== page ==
DAVID MCCULLOUGH Biography - Writers


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David McCullough                                                                           
Born July 7, 1933 (age 74)                                                                 
Pittsburgh, Pennsylvania                                                                   
Occupation Historian, Author                                                               
Spouse Rosalee Ingram McCullough                                                           
David Gaub McCullough (born July 7, 1933) is an American historian                         
and bestselling author. A two-time winner of both the Pulitzer Prize and the               
National Book Award, he is widely referred to as a "master of the art of                   
narrative history." Among his most well-known books are The Path Between the               
Seas, Truman, John Adams, and his most recent volume, 1776 (a New York Times and           
Amazon bestseller). He is also a familiar presence on public television — as the         
host of Smithsonian World and The American Experience, and as the narrator of               
many well-regarded, highly accessible, and facile documentaries.                           
McCullough was educated at Shady Side Academy in his hometown of Pittsburgh,               
Pennsylvania, and then attended Yale University, where he received his bachelor's           
degree with honors in English literature in 1955. While at Yale, he became a               
member of Skull and Bones; as an undergraduate with a first interest in art, he             
often ate lunch with playwright and novelist Thornton Wilder, who inspired                 
McCullough to become a writer.                                                             
After graduating from college, McCullough went to work as an editorial assistant           
at the newly-established Sports Illustrated magazine, in New York. During the               
Kennedy administration, he moved to Washington, D.C. to work for the United                 
States Information Agency; he also began working as an editor and writer for the           
American Heritage Publishing Company. While working at American Heritage,                   
McCullough began the research, in his spare time, for what became his first book,           
The Johnstown Flood, about the catastrophic Johnstown Flood of 1889, which took             
place not far from where he grew up in Pennsylvania.                                       
Speaking of this period in his life, McCullough has said, "...what I did... was             
to serve a kind of apprenticeship in... different magazine jobs, primarily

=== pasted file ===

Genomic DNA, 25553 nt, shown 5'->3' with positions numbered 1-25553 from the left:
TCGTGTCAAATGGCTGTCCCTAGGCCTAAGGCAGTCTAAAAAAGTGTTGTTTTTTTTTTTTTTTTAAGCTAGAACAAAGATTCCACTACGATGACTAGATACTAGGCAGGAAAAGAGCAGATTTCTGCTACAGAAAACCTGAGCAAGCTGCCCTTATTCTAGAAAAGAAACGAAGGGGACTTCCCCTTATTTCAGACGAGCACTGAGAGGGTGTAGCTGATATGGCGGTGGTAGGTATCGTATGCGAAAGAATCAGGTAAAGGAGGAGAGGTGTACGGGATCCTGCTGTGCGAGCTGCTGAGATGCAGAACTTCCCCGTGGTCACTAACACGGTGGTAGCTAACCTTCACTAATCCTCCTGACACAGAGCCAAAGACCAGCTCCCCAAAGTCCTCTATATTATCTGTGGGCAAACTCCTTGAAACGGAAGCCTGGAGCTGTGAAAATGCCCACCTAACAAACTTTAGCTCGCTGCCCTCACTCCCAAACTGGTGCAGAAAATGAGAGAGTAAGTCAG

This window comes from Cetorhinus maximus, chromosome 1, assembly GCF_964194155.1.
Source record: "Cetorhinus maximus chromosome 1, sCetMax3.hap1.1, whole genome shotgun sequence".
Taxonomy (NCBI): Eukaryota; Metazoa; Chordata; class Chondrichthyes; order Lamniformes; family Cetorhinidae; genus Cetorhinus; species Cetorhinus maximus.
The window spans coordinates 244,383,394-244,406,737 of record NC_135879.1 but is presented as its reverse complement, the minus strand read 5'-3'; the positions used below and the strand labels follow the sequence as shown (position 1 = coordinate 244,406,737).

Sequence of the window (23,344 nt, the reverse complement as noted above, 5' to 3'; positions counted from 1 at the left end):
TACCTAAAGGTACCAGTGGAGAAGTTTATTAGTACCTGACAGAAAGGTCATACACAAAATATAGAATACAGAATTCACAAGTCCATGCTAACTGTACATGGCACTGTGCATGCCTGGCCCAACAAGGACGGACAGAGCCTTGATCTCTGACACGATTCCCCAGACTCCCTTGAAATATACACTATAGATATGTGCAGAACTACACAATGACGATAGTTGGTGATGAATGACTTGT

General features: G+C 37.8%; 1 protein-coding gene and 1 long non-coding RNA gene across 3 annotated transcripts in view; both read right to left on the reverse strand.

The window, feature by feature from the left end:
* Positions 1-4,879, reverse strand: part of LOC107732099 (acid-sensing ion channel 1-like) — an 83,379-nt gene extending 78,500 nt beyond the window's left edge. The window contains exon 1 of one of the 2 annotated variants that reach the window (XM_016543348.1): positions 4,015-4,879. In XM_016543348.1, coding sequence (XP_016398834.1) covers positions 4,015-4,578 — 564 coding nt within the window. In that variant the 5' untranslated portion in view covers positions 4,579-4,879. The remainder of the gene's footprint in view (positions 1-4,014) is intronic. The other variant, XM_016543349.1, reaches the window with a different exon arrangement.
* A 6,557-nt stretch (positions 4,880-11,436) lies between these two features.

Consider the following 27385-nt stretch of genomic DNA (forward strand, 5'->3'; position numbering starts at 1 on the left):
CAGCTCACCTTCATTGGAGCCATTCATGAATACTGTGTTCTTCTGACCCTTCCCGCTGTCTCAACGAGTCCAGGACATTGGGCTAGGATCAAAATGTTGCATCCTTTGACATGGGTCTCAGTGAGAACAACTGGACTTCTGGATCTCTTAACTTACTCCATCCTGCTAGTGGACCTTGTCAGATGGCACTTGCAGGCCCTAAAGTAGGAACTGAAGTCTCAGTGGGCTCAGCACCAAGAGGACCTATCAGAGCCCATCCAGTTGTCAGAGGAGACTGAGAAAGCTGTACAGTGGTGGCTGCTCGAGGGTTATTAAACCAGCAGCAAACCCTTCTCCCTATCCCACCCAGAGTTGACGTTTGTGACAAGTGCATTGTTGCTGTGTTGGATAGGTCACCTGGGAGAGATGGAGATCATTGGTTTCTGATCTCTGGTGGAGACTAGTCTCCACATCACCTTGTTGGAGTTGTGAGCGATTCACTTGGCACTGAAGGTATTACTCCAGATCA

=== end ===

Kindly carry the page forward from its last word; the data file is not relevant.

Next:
editing, writing. And after I'd done that for about 10 or 12 years, I felt that             
I had reached the point where I could attempt something on my own."                         
In addition to the two PBS programs he has hosted, McCullough has also been the             
narrator of numerous documentaries, including Ken Burns' Brooklyn Bridge, The               
Statue of Liberty, The Congress, and The Civil War as well as David Grubin's FDR,           
Abraham and Mary Lincoln: A House Divided, and Napoleon. He also narrated                   
portions of the motion picture Seabiscuit.                                                 
McCullough served as president of the Society of American Historians from 1991             
to 1998. He has been elected to both the American Academy of Arts and Letters               
and the American Academy of Arts and Sciences. As of April 2007, he has received           
40 honorary degrees.                                                                       
In October 2002, McCullough delivered the 13th annual T.H. White Lecture,                   
sponsored by the Joan Shorenstein Center on the Press, Politics and Public                 
Policy. "While a great deal about our country has changed since September 11,               
everything hasn't, including our history — an inexhaustible source of strength,"         
he said. "These are dangerous, uncertain times, but not the worst we've ever               
been through, by any means." McCullough taught at Hamilton College in Clinton,             
NY from 2003 to 2006.                                                                       
In December 2006, McCullough was awarded the Presidential Medal of Freedom.                 
In June 2007, as the featured speaker at the fiftieth anniversary opening of the           
Harry S. Truman Presidential Library and Museum, McCullough spoke of the need to           
reform education and emphasize history more strongly in American schools. On               
September 11, 2007, McCullough received his first honorary high school diploma             
from Wellesley High School, where he also gave a speech, and where his son now             
teaches English. In 2008, he was named the Janet Weis Fellow in Contemporary               
Letters at Bucknell University.                                                             
McCullough lives in West Tisbury, Massachusetts (Martha's Vineyard) with his               
wife Rosalee Ingram (Barnes) McCullough, whom he met at Yale. They have five               
children and 18 grandchildren.